Conference featured faculty, staff, and students as speakers
“Stop, drop, and roll” is a common fire safety instruction for children, but it also formed the basis for the 6th annual TEDxNSU conference, which took place on the main campus in March.
The independently organized conference is run each year by College of Psychology Associate Professors Leanne Boucher and Matthew Collins, both Ph.D.
“We’re on a college campus, so we should be discussing ideas,” Boucher said of the conference’s creation, which started in 2012 with the theme “The Inspiring Brain.”
Collins said ideas for TEDx can come from random inspiration and that “Stop, Drop, and Roll” started as a joke. It evolved from there into the theme of examining the moments in life that cause people to stop and reflect.
“You never know where ideas are going to come from,” he said.
After establishing a theme, Boucher and Collins put out a call for speakers to pitch topics. They determine if a potential speaker’s topic is interesting and relatable, and they work extensively with each individual to refine the topic and rehearse the delivery.
“We get them to give the best 10-minute talk of their life,” Boucher said.
The 2017 event featured eight speakers in the Performance Theatre at the Don Taft University Center. An opening reception before the talks included lunch and live music performed by NSU's Mako Band.
Katie Goodroad opened the show with “Following the Goodroad and Other Great Travel Puns,” which discussed her time studying abroad in France, South Korea, and Tanzania. Goodroad’s lighter take on her topic encouraged people to immerse themselves in other cultures, both locally and abroad.
“It’s important to have a global competency,” she said.
Goodroad works as a graduate assistant in the Razor’s Edge Global Scholars Program and is working towards a master’s degree in College Student Affairs from the College of Arts, Humanities, and Social Sciences (CAHSS).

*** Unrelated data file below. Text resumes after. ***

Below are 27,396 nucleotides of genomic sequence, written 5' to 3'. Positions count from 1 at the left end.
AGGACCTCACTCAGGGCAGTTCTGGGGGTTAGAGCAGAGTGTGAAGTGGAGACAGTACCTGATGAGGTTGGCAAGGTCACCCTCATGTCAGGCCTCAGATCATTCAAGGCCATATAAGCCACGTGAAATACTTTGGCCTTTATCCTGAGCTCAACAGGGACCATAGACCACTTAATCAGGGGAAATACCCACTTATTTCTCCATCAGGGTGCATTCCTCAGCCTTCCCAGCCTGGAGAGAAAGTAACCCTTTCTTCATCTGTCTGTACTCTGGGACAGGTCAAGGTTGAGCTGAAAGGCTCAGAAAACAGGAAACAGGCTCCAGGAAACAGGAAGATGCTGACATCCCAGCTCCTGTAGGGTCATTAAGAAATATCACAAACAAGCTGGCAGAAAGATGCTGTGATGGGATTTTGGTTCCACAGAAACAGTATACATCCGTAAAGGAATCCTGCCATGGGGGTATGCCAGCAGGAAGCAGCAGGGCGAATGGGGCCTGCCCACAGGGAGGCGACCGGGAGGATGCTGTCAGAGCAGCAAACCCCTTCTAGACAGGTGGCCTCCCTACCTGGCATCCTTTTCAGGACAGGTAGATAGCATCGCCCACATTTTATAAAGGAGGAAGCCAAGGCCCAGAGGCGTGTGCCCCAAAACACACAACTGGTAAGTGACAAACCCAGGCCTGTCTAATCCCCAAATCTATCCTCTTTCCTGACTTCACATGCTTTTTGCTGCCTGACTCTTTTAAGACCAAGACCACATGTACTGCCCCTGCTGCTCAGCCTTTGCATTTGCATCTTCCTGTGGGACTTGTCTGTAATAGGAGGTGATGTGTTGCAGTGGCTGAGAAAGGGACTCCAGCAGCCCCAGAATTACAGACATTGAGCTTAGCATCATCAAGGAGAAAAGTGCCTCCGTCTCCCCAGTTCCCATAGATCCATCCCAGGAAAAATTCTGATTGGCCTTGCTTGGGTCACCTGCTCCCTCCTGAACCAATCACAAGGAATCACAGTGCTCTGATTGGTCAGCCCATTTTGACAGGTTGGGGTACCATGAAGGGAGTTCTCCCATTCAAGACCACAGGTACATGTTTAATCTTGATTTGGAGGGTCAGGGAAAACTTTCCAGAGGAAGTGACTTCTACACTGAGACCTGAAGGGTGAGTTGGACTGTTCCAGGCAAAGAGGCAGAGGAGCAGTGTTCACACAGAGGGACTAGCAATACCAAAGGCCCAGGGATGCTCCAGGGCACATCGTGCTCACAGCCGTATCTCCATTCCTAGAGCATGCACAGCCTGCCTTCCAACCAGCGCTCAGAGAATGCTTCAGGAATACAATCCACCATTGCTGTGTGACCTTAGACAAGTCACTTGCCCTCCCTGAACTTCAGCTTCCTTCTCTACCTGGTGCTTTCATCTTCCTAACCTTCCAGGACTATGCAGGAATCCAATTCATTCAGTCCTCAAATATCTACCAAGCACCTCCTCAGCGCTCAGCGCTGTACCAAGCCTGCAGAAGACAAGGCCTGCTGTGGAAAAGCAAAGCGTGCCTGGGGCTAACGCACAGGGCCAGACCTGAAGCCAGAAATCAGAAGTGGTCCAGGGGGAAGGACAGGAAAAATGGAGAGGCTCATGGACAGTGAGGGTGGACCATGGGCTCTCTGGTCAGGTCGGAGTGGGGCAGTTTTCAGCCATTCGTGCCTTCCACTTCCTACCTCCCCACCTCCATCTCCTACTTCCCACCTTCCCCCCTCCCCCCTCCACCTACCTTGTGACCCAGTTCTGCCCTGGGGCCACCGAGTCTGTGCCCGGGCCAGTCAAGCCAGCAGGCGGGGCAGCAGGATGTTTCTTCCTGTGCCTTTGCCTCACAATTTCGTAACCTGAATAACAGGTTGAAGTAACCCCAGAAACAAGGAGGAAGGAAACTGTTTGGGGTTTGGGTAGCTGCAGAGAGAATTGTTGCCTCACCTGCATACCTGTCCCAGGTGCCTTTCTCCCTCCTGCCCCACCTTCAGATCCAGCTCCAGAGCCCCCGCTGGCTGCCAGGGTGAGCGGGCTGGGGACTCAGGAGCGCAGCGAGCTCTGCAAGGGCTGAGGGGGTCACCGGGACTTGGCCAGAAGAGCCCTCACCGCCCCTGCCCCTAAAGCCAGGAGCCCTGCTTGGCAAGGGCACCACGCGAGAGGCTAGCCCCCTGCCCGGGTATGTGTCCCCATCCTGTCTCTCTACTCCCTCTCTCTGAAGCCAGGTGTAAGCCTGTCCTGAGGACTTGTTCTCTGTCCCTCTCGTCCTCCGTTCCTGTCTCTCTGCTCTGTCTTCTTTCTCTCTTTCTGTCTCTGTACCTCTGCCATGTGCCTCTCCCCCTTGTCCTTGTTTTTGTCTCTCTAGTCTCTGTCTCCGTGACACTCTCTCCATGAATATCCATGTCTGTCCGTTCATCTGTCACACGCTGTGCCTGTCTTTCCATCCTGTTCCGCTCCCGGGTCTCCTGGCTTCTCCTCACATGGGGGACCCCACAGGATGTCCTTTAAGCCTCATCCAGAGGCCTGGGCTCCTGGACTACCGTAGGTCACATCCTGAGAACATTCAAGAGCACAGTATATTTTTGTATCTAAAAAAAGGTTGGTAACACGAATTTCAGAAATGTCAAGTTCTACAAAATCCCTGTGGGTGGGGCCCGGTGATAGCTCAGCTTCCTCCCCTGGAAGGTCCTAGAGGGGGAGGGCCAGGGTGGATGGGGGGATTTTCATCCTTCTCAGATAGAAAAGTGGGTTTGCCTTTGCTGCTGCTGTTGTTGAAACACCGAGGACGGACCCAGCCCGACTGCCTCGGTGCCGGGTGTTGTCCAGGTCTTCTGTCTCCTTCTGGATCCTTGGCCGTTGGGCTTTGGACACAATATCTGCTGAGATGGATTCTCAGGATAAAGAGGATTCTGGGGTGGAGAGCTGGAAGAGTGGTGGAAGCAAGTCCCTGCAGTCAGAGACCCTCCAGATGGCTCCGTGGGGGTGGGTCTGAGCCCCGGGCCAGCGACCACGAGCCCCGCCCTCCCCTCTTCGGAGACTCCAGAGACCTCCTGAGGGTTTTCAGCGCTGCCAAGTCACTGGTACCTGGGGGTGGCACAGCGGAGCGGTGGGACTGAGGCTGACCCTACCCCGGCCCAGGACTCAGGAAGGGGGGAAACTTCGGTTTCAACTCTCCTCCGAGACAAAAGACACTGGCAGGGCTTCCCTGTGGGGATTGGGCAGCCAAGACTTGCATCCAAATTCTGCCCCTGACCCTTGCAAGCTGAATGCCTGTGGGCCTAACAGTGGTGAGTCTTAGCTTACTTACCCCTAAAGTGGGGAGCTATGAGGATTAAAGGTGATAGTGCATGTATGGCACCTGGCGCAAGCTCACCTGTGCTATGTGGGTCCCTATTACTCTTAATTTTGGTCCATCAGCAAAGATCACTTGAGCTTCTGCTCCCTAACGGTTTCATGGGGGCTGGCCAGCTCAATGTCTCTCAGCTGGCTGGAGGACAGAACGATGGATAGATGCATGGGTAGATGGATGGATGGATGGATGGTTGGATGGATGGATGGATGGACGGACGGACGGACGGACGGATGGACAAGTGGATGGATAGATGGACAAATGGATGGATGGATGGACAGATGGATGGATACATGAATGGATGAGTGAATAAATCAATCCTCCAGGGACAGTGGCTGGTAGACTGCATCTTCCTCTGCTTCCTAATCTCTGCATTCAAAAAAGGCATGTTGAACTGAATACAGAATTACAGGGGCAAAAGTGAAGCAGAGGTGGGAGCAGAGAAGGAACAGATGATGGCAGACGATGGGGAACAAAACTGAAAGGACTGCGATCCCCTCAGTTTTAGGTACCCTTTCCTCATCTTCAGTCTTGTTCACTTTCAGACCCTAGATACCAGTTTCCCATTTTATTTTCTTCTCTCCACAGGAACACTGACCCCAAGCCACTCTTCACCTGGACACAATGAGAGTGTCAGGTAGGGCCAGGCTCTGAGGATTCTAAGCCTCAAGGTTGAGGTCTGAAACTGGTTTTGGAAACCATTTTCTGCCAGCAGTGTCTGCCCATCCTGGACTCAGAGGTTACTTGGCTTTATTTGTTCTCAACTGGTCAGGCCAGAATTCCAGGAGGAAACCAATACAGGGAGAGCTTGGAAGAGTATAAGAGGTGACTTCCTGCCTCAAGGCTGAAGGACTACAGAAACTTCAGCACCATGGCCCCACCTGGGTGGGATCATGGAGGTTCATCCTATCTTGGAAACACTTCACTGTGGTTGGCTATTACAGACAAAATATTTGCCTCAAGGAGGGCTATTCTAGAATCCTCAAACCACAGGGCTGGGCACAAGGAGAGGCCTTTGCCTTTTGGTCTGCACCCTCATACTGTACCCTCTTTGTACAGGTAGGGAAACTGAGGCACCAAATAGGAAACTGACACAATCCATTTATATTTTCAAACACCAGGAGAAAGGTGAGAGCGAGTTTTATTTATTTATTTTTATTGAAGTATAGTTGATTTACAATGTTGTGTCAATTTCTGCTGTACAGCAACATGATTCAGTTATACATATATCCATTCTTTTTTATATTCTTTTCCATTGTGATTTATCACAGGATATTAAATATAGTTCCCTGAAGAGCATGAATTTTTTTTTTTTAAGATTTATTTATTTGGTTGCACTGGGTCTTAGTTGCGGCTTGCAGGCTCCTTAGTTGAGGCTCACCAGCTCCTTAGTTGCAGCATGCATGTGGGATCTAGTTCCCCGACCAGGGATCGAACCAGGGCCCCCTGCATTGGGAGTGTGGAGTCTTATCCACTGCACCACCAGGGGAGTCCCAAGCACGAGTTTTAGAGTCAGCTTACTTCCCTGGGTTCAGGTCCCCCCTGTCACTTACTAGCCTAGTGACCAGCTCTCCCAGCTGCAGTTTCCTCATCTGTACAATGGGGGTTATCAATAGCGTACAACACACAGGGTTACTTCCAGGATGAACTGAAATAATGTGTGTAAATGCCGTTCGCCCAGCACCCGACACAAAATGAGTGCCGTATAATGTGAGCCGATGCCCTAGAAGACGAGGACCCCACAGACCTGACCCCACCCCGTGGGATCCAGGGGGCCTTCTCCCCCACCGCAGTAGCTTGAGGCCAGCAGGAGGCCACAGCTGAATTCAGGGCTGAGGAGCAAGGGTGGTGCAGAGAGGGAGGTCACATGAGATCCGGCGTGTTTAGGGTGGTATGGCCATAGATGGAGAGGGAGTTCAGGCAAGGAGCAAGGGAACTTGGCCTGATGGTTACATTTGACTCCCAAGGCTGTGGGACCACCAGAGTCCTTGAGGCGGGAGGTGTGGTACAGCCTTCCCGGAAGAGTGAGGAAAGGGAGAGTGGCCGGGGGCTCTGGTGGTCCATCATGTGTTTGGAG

Speaker Aimee Zadak, Ed.D., is an adjunct professor in the College of Psychology and focused on her experiences growing up as a Cuban exile with the talk “Metanoia: The Reality of Who We Are.” Zadak’s talk focused on culture and identity.
“We have to label someone to feel safe,” she said. “We have to attach culture to everything.”
Alonzo Williams took a different approach with his talk “Creative Violence,” which mixed spoken word poetry with a dance routine set to a song that Williams wrote and recorded. A CAHSS Dance major, Williams was inspired to participate by friend and fellow student Stephen Rafferty, a TEDxNSU 2016 presenter.
“I want to use my creativity to create change for minorities,” Williams said.
After completing his degree, Williams intends to pursue a master’s degree in California and hopes to return to NSU in the future to teach dance.
Freshman Nicholas Curci focused on his experiences with bullying at school in “I Am Not a Survivor.” He detailed incidents of both physical and verbal abuse that he experienced.
“I felt like I had a story I wanted to share that could impact a lot of people,” he said. “Growing up, I didn’t have someone to teach me things that are hard to learn and be a role model.”
Other talks included Pratik Patel's "How to Perceive Failure in Life," Yolana Flournah-Perkins' "Putting Out the Fire," Amy Daumit's "Rolling With the Punches: Be the Change That Knocks Out Domestic Violence" and Rosie Taylor's "Failing Forward."
With the 2017 event behind them, Boucher and Collins are already considering potential themes for 2018.
For more information on past events, visit www.nova.edu/tedxnsu.